The Natural and Civil History of Vermont, Volume 1
Samuel Mills, 1809 - Natural history
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active Albany America animal appear approach army arrived arts attack attempt attended become birds body British called Canada carried climate cold colonies color command common continued council course covered customs danger derived designed direction earth effect enemy engaged England English equal European expected expedition extremely fall feet five force fort four French give governor greatest ground head heat houses hundred increase Indians inhabitants kind known lake land lived manner mean measures method miles mountains nature never observations officers operations party peace Point produced quantity Quebec received regular respect river savage seems sent settlements side situation snow society soon spirit spring success taken thing thousand tion trees tribe troops twenty whole winter woods York
Page 152 - Chatsworth, with the print of the toad upon it, and tradition of the manner in which it was found. In the Memoirs of the Academy of Sciences, there is an account of a toad found alive and healthy in the heart of a very thick elm, without the smallest entrance or egress.
Page 140 - Swallow was iu a torpid state, but being held in their hands, it revived in about half an hour. The place where this Swallow was dug up was every day covered with the salt water, which at every high tide, was four or five feet deep. The time when this Swallow was found was the latter part of the month of February...
Page 24 - Champlain, thence through the middle of the deepest channel of Lake Champlain, to the eastward of the Islands called the Four Brothers, and the westward of the Islands called the...
Page 317 - Canada; and immediately, in token of friendship, we hung up the kettle, and took up the hatchet, and with one consent, assisted Colonel Nicholson, in making preparations on this side the lake : but at length, we were told our great queen, by some important affairs, was prevented in her design at present, which made us sorrowful, lest the French, who had hitherto dreaded us, should now think us unable to make war against them.
Page 22 - Declare the Western Banks of the River Connecticut, from where it enters the Province of the Massachusetts Bay, as far North as the forty-fifth Degree of Northern Latitude, to be the Boundary Line between the said two Provinces of New Hampshire and New York.
Page 317 - We were mightily rejoiced when we heard our great queen had resolved to send an army to reduce Canada, and immediately, in token of friendship, we hung up the kettle, and took up the hatchet, and with one consent assisted Colonel Nicholson in making preparations on this side the lake; but at length we were told our great queen, by some important affairs, was prevented in her design at present, which made us sorrowful, lest the French, who had hitherto dreaded ut<, should now think us unable to make...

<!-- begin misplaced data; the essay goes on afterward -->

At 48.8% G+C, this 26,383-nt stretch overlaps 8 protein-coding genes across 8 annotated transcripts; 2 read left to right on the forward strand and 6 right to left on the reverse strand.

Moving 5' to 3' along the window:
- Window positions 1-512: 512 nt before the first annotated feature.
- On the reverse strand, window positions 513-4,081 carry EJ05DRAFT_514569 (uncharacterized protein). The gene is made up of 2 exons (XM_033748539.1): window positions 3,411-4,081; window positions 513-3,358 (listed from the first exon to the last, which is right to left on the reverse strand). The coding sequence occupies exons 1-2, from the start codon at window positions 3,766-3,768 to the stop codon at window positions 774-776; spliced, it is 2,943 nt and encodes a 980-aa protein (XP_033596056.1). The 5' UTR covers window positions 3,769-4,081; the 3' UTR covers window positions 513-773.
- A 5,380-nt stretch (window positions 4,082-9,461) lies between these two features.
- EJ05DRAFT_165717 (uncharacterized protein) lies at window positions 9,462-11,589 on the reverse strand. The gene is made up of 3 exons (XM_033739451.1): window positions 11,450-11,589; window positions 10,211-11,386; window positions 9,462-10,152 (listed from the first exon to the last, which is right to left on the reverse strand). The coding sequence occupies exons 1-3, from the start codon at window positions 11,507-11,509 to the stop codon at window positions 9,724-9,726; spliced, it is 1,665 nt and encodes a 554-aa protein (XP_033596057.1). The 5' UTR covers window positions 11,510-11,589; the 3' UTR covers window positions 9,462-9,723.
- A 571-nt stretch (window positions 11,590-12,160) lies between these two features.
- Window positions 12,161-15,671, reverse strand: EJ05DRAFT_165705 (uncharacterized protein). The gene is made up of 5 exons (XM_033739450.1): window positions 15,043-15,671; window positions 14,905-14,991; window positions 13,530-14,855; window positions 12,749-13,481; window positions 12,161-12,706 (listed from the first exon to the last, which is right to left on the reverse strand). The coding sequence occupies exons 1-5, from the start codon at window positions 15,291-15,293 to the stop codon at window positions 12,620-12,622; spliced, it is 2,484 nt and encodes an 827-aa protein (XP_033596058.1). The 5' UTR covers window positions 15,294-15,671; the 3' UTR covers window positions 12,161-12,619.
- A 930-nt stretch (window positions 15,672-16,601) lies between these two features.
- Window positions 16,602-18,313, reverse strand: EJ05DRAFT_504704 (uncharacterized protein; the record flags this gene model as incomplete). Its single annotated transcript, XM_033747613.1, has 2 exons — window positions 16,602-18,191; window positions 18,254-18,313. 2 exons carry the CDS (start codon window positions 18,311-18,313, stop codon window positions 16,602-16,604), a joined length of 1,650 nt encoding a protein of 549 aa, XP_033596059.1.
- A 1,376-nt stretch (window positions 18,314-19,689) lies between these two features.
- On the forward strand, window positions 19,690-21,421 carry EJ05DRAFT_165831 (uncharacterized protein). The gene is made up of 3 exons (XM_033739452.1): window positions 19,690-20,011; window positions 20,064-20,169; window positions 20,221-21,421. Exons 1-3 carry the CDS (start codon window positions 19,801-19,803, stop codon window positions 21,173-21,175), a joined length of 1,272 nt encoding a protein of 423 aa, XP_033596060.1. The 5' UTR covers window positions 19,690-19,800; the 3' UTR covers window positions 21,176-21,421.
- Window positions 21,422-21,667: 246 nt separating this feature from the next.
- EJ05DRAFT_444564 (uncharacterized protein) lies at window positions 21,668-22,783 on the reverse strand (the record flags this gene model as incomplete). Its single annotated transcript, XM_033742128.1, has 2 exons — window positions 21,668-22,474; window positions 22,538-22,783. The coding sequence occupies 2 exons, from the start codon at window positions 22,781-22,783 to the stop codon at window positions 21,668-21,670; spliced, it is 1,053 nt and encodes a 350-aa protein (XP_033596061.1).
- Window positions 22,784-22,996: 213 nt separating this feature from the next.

Page 202 - In conversation they are sprightly ; but solemn and serious in their messages relating to public affairs. Their speakers deliver themselves with surprising force and great propriety of gesture. The fierceness of their countenances, the flowing blanket, elevated tone, naked arm, and erect stature, with a half circle of auditors seated on the ground, and in the open air, cannot but impress upon the mind a lively idea of the ancient orators of Greece and Rome.
Page 392 - Here we were fully in expectation that the disturbance would have concluded; and our little army began to move; but in a short time we saw the front division driven back, and discovered that we were entirely encircled by the savages. We expected every moment that the guard, which the French, by the articles of capitulation, had agreed to allow us would have arrived, and put an end to our apprehensions; but none appeared.
Page 24 - Champlain; then through the middle of deepest channel of Lake Champlain to the eastward of the islands called the Four Brothers, and the westward of the islands called the Grand Isle and Long Isle, or the Two Heroes, and to the westward of the Isle La Motte to the line in the 45th degree of north latitude; established by treaty for the boundary line between the United States and the British Dominions.
Page 21 - River, at three miles distance, on the north side thereof, beginning at the Atlantic Ocean and ending at a point due north of Pautucket Falls, and a straight line drawn from thence, due west, till it meets with His Majesty's other Governments.